Getting Data into SAS ® Four General Categories: Create SAS data set from raw data files This is what we’ve been doing so far Enter directly into SAS data set Convert other software’s data files into SAS data sets Read other software’s data files directly
Getting Data into SAS ® CAUTION! Why are ASCII and Text files better to work with? Because they’re permanent! Most other ways that you can read data into SAS data sets are temporary – they last while your session is open They must be converted into permanent data sets to be reused later Data are easily lost
Getting Data into SAS ® Raw data files: The DATA step is versatile enough to read almost any type of raw data file (ASCII, Text) Internal, External, List files, Columns, Non- standard (dates, dollars, etc.) Import Wizard reads particular types of raw data files like comma-separated values (CSV), and other delimited files Can also import from Excel and Access
Getting Data into SAS ® Import Wizard: File Menu Import Data Select the type of data (Excel, Access, Comma Delimited, Tab Delimited) Next, choose the location of the file you want to import
Getting Data into SAS ® Import Wizard: Choose a SAS library (WORK is temporary, save in other to keep) Name the data set (“Member”) Last window gives you the option to save the PROC IMPORT commands
Getting Data into SAS ® If you’re not going to modify the data in any way, you can run procedures with the DATA command specifying where your data set is SAS library.File name
Getting Data into SAS ® To read the data into a program, start with the “IMPORT” commands that you saved, then add your program SAS library.file name Original File Type of File
Getting Data into SAS ® Entering Data Directly with Viewtable Window The “Viewtable” window will let you both view & modify existing SAS data sets as well as create new SAS data sets Displays SAS data sets (also called “tables”) in a tabular view
Getting Data into SAS ® Viewtable window Tools Menu Table Editor Start typing & SAS will determine numeric v. character data, or Right click on a letter (column) & choose “Column Attributes”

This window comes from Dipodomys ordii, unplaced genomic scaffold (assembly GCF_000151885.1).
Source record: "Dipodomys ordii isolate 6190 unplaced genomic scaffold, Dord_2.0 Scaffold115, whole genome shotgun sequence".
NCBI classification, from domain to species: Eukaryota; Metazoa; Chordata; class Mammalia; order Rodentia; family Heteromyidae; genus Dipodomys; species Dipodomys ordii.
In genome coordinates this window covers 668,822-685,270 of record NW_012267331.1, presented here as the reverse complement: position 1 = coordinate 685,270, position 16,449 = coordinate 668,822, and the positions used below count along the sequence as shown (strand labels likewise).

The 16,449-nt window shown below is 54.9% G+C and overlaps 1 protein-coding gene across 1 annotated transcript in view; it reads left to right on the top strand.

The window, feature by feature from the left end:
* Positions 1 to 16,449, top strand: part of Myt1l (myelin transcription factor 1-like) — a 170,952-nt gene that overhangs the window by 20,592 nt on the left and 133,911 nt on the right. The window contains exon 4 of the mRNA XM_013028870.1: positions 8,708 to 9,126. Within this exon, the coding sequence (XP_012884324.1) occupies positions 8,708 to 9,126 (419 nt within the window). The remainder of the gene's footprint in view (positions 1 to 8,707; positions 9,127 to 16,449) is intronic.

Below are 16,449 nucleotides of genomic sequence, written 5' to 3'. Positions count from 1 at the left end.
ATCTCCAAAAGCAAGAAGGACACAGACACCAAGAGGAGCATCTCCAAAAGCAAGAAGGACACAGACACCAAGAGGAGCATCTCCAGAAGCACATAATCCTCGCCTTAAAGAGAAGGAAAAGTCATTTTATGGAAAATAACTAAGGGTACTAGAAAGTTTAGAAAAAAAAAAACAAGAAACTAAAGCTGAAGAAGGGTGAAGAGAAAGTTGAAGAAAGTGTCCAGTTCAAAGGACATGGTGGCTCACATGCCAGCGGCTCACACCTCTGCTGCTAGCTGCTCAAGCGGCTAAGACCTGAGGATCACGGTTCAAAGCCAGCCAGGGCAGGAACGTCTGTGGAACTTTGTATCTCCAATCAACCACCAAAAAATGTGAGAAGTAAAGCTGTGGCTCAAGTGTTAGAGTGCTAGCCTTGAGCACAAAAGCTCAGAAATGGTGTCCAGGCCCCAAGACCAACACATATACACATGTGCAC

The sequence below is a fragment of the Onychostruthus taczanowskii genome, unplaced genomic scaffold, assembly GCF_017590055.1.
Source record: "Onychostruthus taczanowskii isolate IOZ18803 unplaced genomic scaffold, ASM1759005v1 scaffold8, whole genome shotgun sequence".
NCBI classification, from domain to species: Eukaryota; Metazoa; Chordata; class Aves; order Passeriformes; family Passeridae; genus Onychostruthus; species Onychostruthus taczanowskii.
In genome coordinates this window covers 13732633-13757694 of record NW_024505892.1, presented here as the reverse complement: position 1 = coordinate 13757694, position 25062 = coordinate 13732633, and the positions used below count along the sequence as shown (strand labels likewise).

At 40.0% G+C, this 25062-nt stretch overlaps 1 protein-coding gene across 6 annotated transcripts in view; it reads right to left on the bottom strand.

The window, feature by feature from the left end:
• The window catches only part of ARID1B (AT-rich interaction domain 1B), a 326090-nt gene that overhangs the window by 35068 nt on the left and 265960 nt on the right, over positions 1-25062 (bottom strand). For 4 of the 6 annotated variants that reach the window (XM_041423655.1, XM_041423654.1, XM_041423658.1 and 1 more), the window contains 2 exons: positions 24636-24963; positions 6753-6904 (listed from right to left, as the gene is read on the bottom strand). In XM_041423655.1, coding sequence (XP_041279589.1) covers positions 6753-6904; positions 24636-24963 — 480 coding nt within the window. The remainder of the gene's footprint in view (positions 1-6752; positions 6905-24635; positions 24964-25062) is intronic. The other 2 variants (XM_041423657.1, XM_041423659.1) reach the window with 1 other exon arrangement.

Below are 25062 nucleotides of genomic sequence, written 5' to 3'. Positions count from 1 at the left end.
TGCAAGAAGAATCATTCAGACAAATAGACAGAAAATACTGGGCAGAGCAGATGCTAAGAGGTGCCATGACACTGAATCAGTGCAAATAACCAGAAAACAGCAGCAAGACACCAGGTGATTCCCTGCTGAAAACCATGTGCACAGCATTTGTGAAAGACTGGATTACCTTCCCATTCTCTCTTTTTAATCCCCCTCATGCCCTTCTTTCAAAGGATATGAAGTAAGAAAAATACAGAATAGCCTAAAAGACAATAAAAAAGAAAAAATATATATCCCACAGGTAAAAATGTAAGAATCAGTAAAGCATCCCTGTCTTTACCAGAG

Getting Data into SAS ® Viewtable window Enter your data Save your data: File menu Save As… Either select an existing library, or create a new library Name your file (‘Member Name’)
Getting Data into SAS ® If you’re not going to modify the data in any way, you can run direct DATA commands
Getting Data into SAS ® Now, to read the data into a program, you use an “INFILE” statement with the location of the file you created
Getting Data into SAS ® Reading Other Software’s Data Files Directly In most cases, SAS/ACCESS for PCs will allow you to directly import Excel, Lotus, and dBase You use the IMPORT procedure, and add a “DBMS” code for the type of data: PROC IMPORT DATAFILE = ‘filename’ OUT = data-set DBMS = identifier REPLACE;
Getting Data into SAS ® For Excel, Lotus, and dBase files Type of FileExtensionDBMS Identifier Microsoft Excel.xlsEXCEL* EXCEL5 EXCEL4 Lotus.wk4WK4.wk3WK3.wk1WK1 dBase.dbfDBF *The same identifier is used for Excel, Excel2002, Excel2000, Excel97
To read Access files, instead of DATAFILE, you use TABLE and DATABASE PROC IMPORT TABLE = ‘table-name’ OUT = data-set DBMS = identifier REPLACE; DATABASE = ‘database-path’ Type of FileExtensionDBMS Identifier Microsoft Access.mdbACCESS* ACCESS97 *The same identifier is used for Access, Access2002, Access2000
Other Useful Things Arrays, correction commands, etc.
Array Statements Sometimes you want to do the same thing to many variables. Instead of writing a long series of IF statements, you can build an array In SAS, an array is a group of variables They need to be all numeric or all character ARRAY name (n) variable-list;
Array Statements Next, you tell SAS what you want it to do to this group of variables by creating a ‘DO Loop’ (everything between DO and END) ARRAY name (n) variable-list; DO code; IF something THEN something; END;
Array Statements This array changes all values of “9” (refused) to missing data for the four variables in the array
Means You may want to calculate a mean response value for two cross-tabbed variables What was the mean response for the question on parking for people in each age category?
Correcting a Data Error If you find that data has been incorrectly entered into the data set, rather than correcting it in the ASCII set, add a command to the SAS program Tells the program that before running anything else, it must change the value for ‘age’ in id #123 to 35
Create a Random Number List Sometimes you need to randomly select cases from your dataset to work with for analysis or assessment purposes SAS can generate a random number list for you This example creates 25 random numbers
The SAS ® System There’s really not much you can’t do in the way of working with data sets in SAS Just a matter of learning the right code and a little trial and error!